Editorial: MFIs’ peril exacerbated by COVID’s disruption of global supply chains


Declining trade volumes and values due to COVID-19 disruption in supply chains globally has had a serious effect on the wholesale, retail and distribution business in Ghana; thereby causing a ripple-effect on Specialised Deposit-Taking Institutions (SDIs).

In March 2020, the Bank of Ghana (BoG) announced a number of monetary policy interventions including a cut in policy rate by 150 basis points to 14.5 percent; and loan repayments past due of Microfinance Institutions for up to 30 days shall be considered as ‘current’, as is the case for all other SDIs.

Despite these cushioning measures, SDIs are struggling to stay on their feet; and the contraction in business threatens the survival of Savings & Loans companies (S&Ls) and microfinance companies, particularly coming after the financial industry clean-up by the Bank of Ghana.

Managing Director-Golden Pride Savings and Loans, Johnson Boadi Asamoah, speaking at a webinar recently organised by Krif Media noted that the institutions are at risk because of their dependence on short-term funding, interbank liabilities, and high concentration in sectors particularly affected by the COVID-19 shock.

“MFIs’ portfolios are under stress as a result of lending to households with volatile income and no assets, and some may be unable to maintain liquidity and solvency.”

The decline in income and revenue means borrowers cannot meet their obligations, and as a result the stability of the S&L sub-sector in the country is threatened by the likelihood of a sharp increase in non-performing loans.

What double jeopardy, particularly for the microfinance and savings and loan companies who are just about recuperating from the financial sector clean-up and are struggling to stay afloat and be competitive.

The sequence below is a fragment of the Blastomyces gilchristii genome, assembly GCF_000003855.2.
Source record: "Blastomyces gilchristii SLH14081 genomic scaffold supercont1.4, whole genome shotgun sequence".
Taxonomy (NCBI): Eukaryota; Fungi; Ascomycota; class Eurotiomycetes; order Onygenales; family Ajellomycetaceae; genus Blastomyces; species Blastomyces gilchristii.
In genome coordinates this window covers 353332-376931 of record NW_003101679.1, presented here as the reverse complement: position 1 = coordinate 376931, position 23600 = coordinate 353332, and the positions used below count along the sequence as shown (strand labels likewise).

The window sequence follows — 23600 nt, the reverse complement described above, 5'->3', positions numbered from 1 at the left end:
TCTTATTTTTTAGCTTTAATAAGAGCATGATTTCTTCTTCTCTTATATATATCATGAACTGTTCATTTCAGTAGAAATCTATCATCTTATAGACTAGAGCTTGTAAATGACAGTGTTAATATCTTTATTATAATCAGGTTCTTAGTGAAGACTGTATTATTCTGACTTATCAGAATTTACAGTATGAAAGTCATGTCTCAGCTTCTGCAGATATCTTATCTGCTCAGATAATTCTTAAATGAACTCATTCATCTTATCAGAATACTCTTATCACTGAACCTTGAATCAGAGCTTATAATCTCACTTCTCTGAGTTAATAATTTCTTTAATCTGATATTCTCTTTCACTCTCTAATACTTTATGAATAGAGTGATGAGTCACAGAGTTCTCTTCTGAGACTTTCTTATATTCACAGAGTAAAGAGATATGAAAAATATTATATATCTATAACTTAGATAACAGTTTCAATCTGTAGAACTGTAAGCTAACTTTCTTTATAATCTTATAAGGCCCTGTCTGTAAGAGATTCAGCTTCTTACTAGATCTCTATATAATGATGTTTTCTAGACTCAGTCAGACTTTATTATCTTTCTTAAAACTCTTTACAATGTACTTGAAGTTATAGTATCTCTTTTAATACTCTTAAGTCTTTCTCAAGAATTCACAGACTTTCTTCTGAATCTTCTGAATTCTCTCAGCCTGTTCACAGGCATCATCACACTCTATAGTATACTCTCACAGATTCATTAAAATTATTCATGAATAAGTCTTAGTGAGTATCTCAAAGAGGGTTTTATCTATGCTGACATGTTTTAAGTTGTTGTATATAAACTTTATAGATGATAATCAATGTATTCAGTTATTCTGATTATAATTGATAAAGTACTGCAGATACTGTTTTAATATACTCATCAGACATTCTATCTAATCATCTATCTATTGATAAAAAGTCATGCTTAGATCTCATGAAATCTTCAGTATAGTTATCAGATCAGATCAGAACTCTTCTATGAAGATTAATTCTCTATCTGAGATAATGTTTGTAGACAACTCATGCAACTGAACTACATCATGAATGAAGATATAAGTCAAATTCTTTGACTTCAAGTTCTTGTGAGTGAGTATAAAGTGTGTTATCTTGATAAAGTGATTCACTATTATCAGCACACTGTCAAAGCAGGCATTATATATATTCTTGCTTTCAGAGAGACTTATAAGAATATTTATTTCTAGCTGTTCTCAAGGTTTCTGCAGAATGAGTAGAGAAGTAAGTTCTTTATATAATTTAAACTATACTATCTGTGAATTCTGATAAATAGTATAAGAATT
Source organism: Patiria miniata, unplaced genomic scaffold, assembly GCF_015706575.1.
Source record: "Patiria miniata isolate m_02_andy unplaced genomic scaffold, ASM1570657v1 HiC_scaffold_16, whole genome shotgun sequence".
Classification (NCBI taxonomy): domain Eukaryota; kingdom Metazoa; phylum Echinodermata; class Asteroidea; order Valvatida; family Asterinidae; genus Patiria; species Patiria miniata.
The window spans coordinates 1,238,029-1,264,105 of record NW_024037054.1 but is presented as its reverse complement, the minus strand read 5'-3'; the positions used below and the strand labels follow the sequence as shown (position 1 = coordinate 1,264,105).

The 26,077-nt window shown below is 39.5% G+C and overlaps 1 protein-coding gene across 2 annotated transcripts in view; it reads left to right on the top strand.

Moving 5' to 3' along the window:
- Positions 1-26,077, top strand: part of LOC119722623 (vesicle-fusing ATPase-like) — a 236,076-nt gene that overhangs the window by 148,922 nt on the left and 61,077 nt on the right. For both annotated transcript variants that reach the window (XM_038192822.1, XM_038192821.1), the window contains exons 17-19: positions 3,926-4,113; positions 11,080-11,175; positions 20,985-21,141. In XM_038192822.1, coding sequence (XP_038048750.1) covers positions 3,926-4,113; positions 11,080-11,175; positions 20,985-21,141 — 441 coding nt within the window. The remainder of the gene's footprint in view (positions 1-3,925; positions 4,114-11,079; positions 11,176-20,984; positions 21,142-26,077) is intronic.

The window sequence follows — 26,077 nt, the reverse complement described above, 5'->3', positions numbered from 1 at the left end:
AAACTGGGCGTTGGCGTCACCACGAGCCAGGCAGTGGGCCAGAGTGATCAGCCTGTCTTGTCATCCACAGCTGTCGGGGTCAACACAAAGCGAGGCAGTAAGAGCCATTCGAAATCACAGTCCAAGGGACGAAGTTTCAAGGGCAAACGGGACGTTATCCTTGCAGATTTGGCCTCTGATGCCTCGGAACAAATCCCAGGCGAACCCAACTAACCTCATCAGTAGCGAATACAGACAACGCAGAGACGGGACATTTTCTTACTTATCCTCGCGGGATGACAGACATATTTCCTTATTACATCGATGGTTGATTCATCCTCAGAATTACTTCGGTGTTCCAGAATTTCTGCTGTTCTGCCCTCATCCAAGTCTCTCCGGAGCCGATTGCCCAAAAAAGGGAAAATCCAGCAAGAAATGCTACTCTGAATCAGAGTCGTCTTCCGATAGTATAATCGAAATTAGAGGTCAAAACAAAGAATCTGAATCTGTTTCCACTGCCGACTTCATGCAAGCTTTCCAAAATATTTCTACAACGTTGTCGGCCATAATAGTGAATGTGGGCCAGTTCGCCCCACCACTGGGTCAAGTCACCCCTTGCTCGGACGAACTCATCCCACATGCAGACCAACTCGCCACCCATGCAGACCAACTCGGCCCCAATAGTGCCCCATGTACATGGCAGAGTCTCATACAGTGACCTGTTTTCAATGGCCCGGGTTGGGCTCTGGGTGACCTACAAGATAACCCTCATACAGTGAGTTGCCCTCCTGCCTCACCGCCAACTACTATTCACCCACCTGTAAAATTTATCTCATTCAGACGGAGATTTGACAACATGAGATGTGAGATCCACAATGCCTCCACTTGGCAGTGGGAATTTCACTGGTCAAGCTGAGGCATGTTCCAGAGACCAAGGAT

To this end, some are clamouring for an engagement with the regulator so as to dialogue with the associations of S&Ls, finance houses and microfinance companies to adopt policy interventions that highlight their financial restructuring to help them survive these challenging times.

An asset quality review carried out by the BoG in 2015 and 2016 revealed severe challenges with solvency, liquidity and asset quality in Ghana’s banking industry, with some banks showing significant under-provisioning and capital shortfalls.

A similar clean-up process was also applied to the microfinance and non-banking financial institutions sector, which resulted in hundreds of licence withdrawals.

The regulator justified its decision on the grounds that the institutions had no reasonable prospect of recovery, and that their continued existence “posed severe risks to the stability of the financial system and to the interests of their depositors”.


Infectious Disease Isolation Centre completion attests to ‘can-do’ spirit of Ghanaians

The launch by Vice-President Dr. Mahamudu Bawumia of the US$7.5million Infectious Diseases Centre built by the Ghana COVID-19 Private Sector Fund, at the Ga East Municipal Hospital, is something worth celebrating.

Dr. Bawumia noted that the Centre celebrates Ghanaian ingenuity and patriotism, and dedication to humanity. The world-class facility was constructed by a team of 536 men and women working 24 hours a day, who worked tirelessly to build the facility.

Co-Chair, Board of Trustees of the COVID-19 Private Sector Fund and Fidelity Bank’s Chairman, Edward Effah said: “The COVID-19 Private Sector Fund’s mission is to provide a prompt response to the hardship and suffering arising out of the COVID-19 pandemic. We sought to bring to bear the agility and responsiveness of the private sector to support government in fighting spread of the virus”.

He noted that the Facility 100 Project seeks to develop four 100-bed infectious Disease Centres in Accra, Kumasi, Takoradi and Tamale. Tony Oteng Gyasi, Co-Chair of the Board of Trustees of the Fund and Chairman of Tropical Cables and Conductors Limited, advised that the facility should be well-maintained to benefit the nation for many years.

This is crucial, because though the private sector initiative is laudable and has to be highly commended for its saving grace, it will amount to little if the proverbial Ghanaian maintenance culture is allowed to continue.

World-class infrastructure facilities exist in the country, but our penchant for not maintaining same gives them a rather short life-span – and the Accra-Tema Motorway is one typical example. Hence, as Mr. Oteng-Gyasi stated, managers of the facility should ensure it is taken care of so that many more generations can benefit from its purpose.

This combined action by key players in the country’s private sector to construct such a facility in record time as part of measures to contain spread of the deadly COVID-19 pandemic demonstrates the true philanthropic spirit of the Ghanaian, and must be applauded.

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